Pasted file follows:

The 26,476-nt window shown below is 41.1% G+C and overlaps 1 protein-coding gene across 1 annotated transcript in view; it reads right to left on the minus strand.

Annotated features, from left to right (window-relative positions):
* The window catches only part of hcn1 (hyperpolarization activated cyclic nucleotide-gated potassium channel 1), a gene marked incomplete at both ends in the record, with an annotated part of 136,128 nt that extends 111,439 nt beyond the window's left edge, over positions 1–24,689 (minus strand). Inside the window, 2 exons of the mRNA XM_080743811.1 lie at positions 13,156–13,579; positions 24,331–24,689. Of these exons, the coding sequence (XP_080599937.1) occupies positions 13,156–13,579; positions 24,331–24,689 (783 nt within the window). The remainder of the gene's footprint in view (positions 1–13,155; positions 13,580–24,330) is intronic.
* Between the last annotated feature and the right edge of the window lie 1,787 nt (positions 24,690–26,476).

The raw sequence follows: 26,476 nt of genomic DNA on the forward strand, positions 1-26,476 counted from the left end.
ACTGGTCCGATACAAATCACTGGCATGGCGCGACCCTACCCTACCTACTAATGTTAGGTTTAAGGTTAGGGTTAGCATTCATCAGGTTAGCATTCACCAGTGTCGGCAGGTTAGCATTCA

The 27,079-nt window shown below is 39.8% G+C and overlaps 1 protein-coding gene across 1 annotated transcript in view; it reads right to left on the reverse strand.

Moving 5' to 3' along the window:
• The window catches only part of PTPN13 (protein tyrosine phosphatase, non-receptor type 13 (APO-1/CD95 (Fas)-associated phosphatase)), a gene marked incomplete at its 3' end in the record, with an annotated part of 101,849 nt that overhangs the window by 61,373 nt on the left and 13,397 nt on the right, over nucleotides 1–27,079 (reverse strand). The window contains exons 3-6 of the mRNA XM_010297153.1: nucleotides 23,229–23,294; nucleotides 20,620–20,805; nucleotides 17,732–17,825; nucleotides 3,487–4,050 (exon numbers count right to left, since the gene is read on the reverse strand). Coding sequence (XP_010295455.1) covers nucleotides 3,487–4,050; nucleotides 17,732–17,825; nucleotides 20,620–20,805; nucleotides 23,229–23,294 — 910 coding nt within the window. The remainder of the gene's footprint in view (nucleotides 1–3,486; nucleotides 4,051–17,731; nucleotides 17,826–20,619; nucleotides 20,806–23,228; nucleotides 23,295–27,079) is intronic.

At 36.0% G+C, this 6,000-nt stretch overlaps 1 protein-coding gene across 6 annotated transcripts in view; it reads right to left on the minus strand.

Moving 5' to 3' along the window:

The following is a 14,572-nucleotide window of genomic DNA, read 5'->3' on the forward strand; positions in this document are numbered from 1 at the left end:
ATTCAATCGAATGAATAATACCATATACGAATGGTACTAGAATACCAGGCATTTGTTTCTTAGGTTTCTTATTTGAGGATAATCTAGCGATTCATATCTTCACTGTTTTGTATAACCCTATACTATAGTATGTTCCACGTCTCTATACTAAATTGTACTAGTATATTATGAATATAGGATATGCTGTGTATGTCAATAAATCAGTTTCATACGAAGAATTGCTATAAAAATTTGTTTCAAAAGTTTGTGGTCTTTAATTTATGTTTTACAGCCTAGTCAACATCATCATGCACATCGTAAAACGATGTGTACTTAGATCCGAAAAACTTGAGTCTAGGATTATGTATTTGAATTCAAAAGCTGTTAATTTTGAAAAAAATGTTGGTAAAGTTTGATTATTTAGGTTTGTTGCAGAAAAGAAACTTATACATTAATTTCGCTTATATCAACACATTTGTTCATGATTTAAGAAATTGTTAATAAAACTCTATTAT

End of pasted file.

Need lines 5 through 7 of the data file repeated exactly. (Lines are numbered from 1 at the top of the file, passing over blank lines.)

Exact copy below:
The raw sequence follows: 26,476 nt of genomic DNA on the forward strand, positions 1-26,476 counted from the left end.
ACTGGTCCGATACAAATCACTGGCATGGCGCGACCCTACCCTACCTACTAATGTTAGGTTTAAGGTTAGGGTTAGCATTCATCAGGTTAGCATTCACCAGTGTCGGCAGGTTAGCATTCA

The 27,079-nt window shown below is 39.8% G+C and overlaps 1 protein-coding gene across 1 annotated transcript in view; it reads right to left on the reverse strand.